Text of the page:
During the development of the TPR, TDOT conducts meetings and coordinates with resource/regulatory agencies, local officials, local utilities, the public, and other stakeholders to identify issues, concerns, goals, objectives, and needs of the project relative to the guiding principles. Coordination with various agencies occurs during the development of the TPR and a summary of information is shared with the agencies as part of the first two concurrence points.

  • Concurrence Point 1: Purpose and Need and Study Area
    The package includes a definition of the study area, a project description, a determination of logical termini and independent utility, demonstration that the proposal is consistent with other plans, a summary of the overall project objectives, and a summary of any prior public and/or agency coordination.
  • Concurrence Point 2: Project Alternatives to be Evaluated in the Environmental Document
    Agencies are provided a second package of information to review that includes a description of the alternatives being considered, a summary of the alternative screening that will be used to evaluate the alternatives, as well as the results of the evaluation analysis. Prior to review of the concurrence package, a field review of the project is conducted with all of the agencies and additional stakeholders. A summary of field review and any previous comments (and how they were addressed) as well as any outreach or public involvement activities are also provided.
  • Concurrence Point 3: Preliminary Draft Environmental Document
    A copy of the draft environmental document is provided to the agencies for review. The draft environmental document outlines the purpose and need of the proposed project, discusses the alternatives that have been studied, discusses the environmental consequences of the proposed action, and summarizes the public involvement and interagency review that has occurred to date. Again, the agencies are given an opportunity to review and provide comments on the environmental document, prior to formal submittal to FHWA for their final review and approval.
  • Concurrence Point 4: Preferred Alternative and Preliminary Mitigation
    The final package of information includes a discussion of alternatives considered in the NEPA process, a summary of public comments received during the NEPA process, an overview of the preferred alternative, and summary of preliminary mitigation measures that are being proposed to address earlier issues and concerns with the proposed project.

In response to each concurrence point, an agency provides any comments and their formal concurrence or non-concurrence based on the available information. Depending on the project, information is provided to the agencies via bi-monthly meetings, site visits, and/or other forms of communication. Any significant concerns or issues are dealt with as part of the planning phase (Concurrence Points 1 and 2) prior to moving into the formal NEPA stage (Concurrence Points 3 and 4) of the project development process.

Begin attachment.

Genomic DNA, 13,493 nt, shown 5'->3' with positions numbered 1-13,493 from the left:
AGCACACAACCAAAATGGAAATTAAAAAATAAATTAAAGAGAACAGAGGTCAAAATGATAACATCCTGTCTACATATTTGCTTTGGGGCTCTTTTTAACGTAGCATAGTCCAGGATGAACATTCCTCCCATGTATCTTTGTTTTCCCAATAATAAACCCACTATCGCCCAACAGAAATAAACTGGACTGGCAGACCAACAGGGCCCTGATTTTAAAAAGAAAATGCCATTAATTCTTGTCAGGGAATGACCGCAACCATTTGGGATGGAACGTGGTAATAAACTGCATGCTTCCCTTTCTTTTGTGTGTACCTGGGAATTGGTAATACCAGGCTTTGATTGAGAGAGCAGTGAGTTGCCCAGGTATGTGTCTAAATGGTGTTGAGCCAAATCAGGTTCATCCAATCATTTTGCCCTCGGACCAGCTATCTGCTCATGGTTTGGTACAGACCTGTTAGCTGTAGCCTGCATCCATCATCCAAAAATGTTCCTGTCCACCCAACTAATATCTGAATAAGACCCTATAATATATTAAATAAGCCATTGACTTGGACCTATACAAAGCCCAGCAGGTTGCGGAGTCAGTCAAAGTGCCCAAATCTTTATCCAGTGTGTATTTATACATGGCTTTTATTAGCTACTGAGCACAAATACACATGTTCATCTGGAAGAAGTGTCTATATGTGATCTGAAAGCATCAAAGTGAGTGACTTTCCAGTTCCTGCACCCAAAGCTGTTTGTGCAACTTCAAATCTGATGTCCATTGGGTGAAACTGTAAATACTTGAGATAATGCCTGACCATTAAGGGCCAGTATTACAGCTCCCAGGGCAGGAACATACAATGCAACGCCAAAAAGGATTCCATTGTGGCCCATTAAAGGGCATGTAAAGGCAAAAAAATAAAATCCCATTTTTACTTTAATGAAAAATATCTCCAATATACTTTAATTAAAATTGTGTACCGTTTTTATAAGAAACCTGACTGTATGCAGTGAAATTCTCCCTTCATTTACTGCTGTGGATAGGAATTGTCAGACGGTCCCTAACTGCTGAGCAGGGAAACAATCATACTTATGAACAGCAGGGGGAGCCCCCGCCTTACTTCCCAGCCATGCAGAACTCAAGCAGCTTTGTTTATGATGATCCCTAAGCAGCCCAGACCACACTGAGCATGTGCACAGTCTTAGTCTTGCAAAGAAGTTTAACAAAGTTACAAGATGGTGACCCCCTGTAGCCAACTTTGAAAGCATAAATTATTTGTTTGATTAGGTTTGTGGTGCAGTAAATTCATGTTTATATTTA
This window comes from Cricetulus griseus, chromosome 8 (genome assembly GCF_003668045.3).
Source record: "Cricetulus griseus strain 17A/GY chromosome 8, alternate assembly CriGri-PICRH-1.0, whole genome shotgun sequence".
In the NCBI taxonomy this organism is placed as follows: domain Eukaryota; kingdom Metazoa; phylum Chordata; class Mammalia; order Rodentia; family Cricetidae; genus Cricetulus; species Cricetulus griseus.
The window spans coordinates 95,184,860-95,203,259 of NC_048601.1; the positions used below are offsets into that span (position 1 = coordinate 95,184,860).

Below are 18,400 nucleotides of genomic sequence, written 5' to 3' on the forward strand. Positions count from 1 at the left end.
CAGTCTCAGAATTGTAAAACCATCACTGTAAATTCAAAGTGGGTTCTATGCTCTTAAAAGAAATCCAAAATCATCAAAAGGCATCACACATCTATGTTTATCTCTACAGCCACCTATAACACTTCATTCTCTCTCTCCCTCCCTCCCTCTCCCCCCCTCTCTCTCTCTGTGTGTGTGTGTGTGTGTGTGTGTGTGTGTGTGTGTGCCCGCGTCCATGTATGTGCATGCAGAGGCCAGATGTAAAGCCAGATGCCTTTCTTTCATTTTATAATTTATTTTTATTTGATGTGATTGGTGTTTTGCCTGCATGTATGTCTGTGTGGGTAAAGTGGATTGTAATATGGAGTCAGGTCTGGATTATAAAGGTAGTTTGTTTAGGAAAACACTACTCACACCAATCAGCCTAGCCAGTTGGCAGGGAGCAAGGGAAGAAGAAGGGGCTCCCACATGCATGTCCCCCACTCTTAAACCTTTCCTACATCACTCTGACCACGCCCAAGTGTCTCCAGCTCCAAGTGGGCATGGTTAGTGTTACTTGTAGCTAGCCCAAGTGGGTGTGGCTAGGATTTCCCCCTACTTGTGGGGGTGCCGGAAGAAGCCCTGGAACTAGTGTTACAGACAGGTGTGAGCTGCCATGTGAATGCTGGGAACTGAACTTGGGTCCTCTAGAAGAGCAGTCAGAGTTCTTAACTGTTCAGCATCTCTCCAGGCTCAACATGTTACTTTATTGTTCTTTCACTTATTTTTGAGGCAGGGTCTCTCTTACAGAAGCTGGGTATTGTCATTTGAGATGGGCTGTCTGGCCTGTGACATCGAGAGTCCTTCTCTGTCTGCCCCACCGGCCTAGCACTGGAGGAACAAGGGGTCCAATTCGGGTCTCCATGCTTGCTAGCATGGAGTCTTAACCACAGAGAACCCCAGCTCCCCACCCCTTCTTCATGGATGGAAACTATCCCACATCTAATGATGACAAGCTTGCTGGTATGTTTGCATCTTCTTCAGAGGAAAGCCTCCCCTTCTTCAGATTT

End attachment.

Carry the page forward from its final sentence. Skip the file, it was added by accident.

Future PEL Enhancements

TDOT is currently looking at opportunities to enhance and improve the TESA process during the earliest stages of the planning process. TDOT recently engaged the American Association of State Highway and Transportation Officials (AASHTO) Center for Environmental Excellence to assist the Department in looking at PEL best practices and to improve the linkages between the planning and environmental processes. Currently, TDOT is piloting the development of an enhanced Needs Assessment process to better define the need for a project, community issues, and the surrounding context, prior to the development of a TPR. This improved Needs Assessment process is intended to encourage better engagement of agencies, local officials, and other stakeholders at the earliest stages of the planning process. As conceived, TDOT's new PEL process would create a consistent approach and report format to better align the Needs Assessment, the Transportation Planning Report, and the environmental document, allowing each to serve as the foundation for the next phase. The new Needs Assessment is intended to be used by MPOs and Rural Planning Organizations throughout the state and should establish a consistent planning approach which will allow consideration of cumulative effects on a project-by-project basis, as well as at the community or regional level.

1 Tennessee Environmental Streamlining Agreement
2 Tennessee Environmental Procedures Manual
Page last modified on November 21, 2016